BAOT Unison Northern and Yorkshire Regional Conference
17 October 2014
Today has been an exciting and inspiring day! I attended the regional conference put on by our BAOT regional committee, which was shared with and supported by Unison – and what a day they put on!
Everything, from the venue to the speakers and the relevance of the day, was just spot on!
It was sparked off with a little information about Unison and what they do and the challenges they face; however this was linked very closely to the challenges facing occupational therapy in the current climate. The regional Unison manager identified several challenges, but some of the most pertinent to me (and you will have to excuse my bias, but I look at things with a different set of goggles these days, and this is after all my own reflection), included the following issues:
- Volunteers are plugging gaps.
- ‘For profit’ services are leading to falling standards.
- Workloads are increasing, and subsequently so is stress.
He identified that we need to take collective responsibility and improve our support networks because collectively we hold more power.
It was very interesting, and a little sad, that the discussions led more to the threats to occupational therapists themselves rather than to occupational therapy as a profession; however it provided a fantastic opportunity to reflect on all things OT.
I was fortunate enough to be sat at a table with Jennifer Creek, Katrina Bannigan and Mary Booth, amongst others. This by no means belittles the importance of the others at my table…but these 3 women have all been a driving force in my practice and experience at different times throughout my career to date, and I felt very excited to be able to discuss my thoughts and opinions so openly and closely with them!
We discussed our frustrations regarding the lack of integrated working cross service and cross sector, despite the evidence base, and how this impacts on service provision and ultimately the experience of the service user/client. We talked about dilution of the role of occupational therapy, leading to reduced quality of services and subsequently less strength to demonstrate the effectiveness of what we can do as a profession. There was discussion about how OT education sometimes lets our students down in terms of preparing them to be effective practitioners. Practical capability, academic understanding, confidence in core skills, and risk of over-supply were all featured within this topic. There was also concern that there remains a lack of research and, subsequently, evidence based practice is jeopardised in many areas. But what was great about the discussion was all these issues were seen in a positive light, and solutions were sought rather than just having a good old moan about them.
The first of the two keynote speeches was kicked off by Jennifer Creek who presented on ‘What does an Occupational Therapist do?’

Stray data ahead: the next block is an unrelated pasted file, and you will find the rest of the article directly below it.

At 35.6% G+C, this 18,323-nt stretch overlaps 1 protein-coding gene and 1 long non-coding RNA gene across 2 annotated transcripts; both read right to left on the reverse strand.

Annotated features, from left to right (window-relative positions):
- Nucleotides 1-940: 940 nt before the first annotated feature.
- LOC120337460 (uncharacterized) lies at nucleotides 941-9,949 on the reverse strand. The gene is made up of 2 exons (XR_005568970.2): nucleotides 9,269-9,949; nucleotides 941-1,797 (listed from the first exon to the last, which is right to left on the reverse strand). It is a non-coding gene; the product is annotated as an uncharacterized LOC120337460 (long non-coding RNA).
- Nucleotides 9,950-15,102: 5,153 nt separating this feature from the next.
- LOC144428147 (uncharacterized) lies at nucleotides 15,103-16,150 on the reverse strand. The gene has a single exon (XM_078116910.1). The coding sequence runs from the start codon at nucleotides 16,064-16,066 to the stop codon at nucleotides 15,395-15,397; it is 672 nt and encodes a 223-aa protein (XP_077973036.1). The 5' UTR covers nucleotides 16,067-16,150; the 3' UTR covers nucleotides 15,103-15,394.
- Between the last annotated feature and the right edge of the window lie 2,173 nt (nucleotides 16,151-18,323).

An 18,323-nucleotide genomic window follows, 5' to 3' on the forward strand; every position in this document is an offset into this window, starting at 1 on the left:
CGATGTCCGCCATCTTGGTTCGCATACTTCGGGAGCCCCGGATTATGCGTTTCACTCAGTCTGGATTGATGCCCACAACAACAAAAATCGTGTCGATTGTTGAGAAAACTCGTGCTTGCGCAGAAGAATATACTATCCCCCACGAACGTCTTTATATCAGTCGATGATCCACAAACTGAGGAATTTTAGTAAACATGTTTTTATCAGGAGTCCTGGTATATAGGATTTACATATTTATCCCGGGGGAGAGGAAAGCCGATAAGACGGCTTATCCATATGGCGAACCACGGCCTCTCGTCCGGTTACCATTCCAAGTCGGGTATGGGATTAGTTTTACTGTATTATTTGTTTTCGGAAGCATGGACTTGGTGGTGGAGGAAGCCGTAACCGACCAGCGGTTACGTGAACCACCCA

She talked about occupational therapy being both simple and complex, engaging people in activities that may sometimes be mundane, but those that hold purpose and meaning.
She asserted the need for our professional development to meet the emerging needs of society and identified that the appropriateness of our early learning changes over time and that the evolution of our profession must remain socially relevant.
She talked about core skills, both shared/generic as well as profession-specific. She defined the core skills of occupational therapy, and identified that many therapists she talks do not engage in all the core skills. She acknowledged that we are unlikely to be specialist in all these skills; however she asserted we should all be competent in them and should strive to optimise our competence and confidence in them all, and that we need to use outcome measurement to demonstrate the effectiveness of using these skills.
Jennifer identified barriers to our autonomy as occupational therapists and how we might overcome these by identifying our own gaps of knowledge, finding ways to fill these gaps and creating space to practice autonomously.
She went on to identify 5 enabling characteristics of a good practitioner:
We need to be agentic, ie we need to make and impose choices within our practice.
- We need to demonstrate openness, maintaining an open mind, not pre-judging, and being open to challenge what has previously been presumed as a given.
- We need to be responsive, flexible, to evaluate our practice and let go of habitual ways by trying new things.
- We need to show commitment to long term goals rather than to previously established routines.
- And we need to be resourceful, practising ingenuity, using skills, knowledge and experience, and any available human or environmental resources.
Jennifer urged us to hold a vision of what OT can achieve. She recommended we embed ourselves in good occupational therapy practice and to find out what that looks like and feels like by surrounding ourselves with good occupational therapists.
As always, her speech was thought provoking, inspiring, and made me want to get back to work and be the best OT I can be!!